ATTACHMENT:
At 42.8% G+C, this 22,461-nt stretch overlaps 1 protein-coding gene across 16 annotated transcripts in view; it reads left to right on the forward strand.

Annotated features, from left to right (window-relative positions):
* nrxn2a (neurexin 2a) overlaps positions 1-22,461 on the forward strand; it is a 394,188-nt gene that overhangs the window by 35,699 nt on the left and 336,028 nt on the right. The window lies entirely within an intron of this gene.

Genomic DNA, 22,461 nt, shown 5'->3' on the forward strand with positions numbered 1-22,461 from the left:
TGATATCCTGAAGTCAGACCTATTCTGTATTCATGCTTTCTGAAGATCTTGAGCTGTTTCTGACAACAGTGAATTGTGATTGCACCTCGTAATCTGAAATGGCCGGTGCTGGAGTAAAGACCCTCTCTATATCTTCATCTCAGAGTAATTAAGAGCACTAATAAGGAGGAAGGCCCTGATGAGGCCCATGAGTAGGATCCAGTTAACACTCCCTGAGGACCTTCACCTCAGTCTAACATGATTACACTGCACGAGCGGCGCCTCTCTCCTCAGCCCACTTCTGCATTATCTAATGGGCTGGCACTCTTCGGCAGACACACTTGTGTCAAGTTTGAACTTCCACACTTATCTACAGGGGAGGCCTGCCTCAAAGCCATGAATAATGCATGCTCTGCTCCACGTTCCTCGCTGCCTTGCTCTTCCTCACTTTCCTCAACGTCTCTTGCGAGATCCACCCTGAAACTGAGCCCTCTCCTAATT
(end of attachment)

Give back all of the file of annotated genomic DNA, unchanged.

At 42.8% G+C, this 22,461-nt stretch overlaps 1 protein-coding gene across 16 annotated transcripts in view; it reads left to right on the forward strand.

Annotated features, from left to right (window-relative positions):
* nrxn2a (neurexin 2a) overlaps positions 1-22,461 on the forward strand; it is a 394,188-nt gene that overhangs the window by 35,699 nt on the left and 336,028 nt on the right. The window lies entirely within an intron of this gene.

Genomic DNA, 22,461 nt, shown 5'->3' on the forward strand with positions numbered 1-22,461 from the left:
TGATATCCTGAAGTCAGACCTATTCTGTATTCATGCTTTCTGAAGATCTTGAGCTGTTTCTGACAACAGTGAATTGTGATTGCACCTCGTAATCTGAAATGGCCGGTGCTGGAGTAAAGACCCTCTCTATATCTTCATCTCAGAGTAATTAAGAGCACTAATAAGGAGGAAGGCCCTGATGAGGCCCATGAGTAGGATCCAGTTAACACTCCCTGAGGACCTTCACCTCAGTCTAACATGATTACACTGCACGAGCGGCGCCTCTCTCCTCAGCCCACTTCTGCATTATCTAATGGGCTGGCACTCTTCGGCAGACACACTTGTGTCAAGTTTGAACTTCCACACTTATCTACAGGGGAGGCCTGCCTCAAAGCCATGAATAATGCATGCTCTGCTCCACGTTCCTCGCTGCCTTGCTCTTCCTCACTTTCCTCAACGTCTCTTGCGAGATCCACCCTGAAACTGAGCCCTCTCCTAATT